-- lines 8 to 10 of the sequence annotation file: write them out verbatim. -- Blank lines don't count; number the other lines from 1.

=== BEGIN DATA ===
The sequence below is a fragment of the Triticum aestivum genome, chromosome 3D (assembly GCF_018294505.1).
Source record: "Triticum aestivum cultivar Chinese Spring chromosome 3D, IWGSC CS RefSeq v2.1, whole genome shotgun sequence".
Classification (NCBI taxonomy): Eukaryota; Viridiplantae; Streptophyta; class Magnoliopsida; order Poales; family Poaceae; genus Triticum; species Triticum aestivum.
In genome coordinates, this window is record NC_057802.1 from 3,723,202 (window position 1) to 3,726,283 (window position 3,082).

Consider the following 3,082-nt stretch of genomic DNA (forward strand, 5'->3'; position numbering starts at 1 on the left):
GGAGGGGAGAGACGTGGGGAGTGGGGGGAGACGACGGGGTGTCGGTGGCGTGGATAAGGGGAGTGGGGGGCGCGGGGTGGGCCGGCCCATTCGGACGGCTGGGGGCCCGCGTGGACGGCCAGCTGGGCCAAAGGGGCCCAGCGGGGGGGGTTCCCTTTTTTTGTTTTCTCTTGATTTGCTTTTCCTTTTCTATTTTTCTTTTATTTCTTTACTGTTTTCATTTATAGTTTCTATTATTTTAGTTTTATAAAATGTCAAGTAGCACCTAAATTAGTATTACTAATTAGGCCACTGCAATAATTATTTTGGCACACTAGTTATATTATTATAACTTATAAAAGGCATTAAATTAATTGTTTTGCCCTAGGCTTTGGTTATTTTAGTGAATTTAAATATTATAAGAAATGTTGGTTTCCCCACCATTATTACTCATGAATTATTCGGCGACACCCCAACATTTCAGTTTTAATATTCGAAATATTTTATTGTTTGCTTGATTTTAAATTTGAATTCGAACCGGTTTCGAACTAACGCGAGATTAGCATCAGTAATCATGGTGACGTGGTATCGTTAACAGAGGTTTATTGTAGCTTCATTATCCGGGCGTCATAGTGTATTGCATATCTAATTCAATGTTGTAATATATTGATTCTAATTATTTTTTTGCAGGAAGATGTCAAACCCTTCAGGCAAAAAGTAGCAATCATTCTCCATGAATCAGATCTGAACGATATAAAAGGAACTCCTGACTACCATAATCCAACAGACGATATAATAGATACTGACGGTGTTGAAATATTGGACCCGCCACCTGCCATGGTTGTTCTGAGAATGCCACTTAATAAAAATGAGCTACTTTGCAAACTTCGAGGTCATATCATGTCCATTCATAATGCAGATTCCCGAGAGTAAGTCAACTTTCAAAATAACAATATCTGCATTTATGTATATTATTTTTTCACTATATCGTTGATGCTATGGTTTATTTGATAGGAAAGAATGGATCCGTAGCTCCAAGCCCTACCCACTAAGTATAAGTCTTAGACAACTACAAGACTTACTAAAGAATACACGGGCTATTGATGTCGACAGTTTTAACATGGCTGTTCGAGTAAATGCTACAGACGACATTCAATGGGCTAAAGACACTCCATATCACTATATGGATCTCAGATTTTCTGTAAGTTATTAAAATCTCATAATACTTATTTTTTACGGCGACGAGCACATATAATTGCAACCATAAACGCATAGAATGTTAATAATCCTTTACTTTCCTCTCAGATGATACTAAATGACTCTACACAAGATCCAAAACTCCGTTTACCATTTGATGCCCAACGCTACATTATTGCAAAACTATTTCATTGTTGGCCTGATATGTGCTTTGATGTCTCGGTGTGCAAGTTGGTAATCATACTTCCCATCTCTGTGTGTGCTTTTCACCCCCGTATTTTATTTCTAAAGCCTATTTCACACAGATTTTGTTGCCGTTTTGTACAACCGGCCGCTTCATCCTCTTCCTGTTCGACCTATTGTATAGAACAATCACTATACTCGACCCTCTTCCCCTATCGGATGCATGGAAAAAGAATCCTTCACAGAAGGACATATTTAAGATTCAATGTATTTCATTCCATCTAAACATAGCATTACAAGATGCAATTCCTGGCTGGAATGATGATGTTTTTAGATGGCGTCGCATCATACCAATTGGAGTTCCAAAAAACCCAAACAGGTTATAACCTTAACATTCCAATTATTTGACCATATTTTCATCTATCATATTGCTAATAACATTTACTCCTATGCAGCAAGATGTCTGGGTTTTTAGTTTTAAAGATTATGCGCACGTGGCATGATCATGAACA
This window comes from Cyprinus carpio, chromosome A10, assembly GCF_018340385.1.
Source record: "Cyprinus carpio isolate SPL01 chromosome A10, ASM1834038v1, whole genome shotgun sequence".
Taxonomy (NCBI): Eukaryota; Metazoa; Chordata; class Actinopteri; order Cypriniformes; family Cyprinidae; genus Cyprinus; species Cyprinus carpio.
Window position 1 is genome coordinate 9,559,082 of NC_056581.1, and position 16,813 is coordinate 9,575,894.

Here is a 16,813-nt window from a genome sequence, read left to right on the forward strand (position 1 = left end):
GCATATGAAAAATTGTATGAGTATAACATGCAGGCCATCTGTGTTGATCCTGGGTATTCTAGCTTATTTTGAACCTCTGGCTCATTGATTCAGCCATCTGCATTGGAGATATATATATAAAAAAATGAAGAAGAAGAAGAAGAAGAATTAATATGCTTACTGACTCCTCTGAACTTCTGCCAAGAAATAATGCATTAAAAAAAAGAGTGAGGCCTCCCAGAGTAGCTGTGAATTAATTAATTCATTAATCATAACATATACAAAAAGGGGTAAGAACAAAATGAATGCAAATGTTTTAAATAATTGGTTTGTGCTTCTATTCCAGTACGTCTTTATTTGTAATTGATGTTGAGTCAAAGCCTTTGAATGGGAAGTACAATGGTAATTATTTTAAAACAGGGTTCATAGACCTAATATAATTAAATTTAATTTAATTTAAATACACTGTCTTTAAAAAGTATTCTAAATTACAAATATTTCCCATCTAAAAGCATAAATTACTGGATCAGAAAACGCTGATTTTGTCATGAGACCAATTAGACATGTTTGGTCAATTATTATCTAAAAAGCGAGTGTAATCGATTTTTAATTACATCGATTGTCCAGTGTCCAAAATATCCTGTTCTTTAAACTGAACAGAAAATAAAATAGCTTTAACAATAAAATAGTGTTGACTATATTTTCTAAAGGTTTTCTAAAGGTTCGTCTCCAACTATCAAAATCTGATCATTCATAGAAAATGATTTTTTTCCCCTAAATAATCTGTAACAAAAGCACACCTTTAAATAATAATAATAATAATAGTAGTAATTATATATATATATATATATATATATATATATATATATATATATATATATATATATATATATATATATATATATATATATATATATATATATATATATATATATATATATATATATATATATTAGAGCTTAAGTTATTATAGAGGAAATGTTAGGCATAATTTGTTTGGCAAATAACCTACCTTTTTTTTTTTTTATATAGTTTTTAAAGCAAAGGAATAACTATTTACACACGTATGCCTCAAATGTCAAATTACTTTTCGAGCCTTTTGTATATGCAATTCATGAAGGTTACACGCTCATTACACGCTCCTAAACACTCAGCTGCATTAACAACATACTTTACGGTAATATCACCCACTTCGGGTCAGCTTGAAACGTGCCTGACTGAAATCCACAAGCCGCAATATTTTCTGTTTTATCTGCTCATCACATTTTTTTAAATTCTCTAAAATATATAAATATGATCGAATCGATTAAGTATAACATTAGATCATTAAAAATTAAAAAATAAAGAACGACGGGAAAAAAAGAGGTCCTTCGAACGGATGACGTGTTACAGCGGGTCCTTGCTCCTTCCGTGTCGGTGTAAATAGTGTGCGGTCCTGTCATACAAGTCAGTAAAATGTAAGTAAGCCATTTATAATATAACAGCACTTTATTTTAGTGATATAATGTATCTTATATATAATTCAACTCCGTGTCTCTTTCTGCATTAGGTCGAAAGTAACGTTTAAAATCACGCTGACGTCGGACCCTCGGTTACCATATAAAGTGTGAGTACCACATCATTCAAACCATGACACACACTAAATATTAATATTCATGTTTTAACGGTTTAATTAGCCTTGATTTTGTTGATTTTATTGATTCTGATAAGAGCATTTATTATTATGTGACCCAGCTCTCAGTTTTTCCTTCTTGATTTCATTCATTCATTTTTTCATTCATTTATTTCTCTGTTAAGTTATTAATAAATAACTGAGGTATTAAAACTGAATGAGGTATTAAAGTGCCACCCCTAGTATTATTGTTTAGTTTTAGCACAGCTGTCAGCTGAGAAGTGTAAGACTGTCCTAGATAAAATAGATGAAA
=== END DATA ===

Source record: "Cyprinus carpio isolate SPL01 chromosome A10, ASM1834038v1, whole genome shotgun sequence".
Taxonomy (NCBI): Eukaryota; Metazoa; Chordata; class Actinopteri; order Cypriniformes; family Cyprinidae; genus Cyprinus; species Cyprinus carpio.
Window position 1 is genome coordinate 9,559,082 of NC_056581.1, and position 16,813 is coordinate 9,575,894.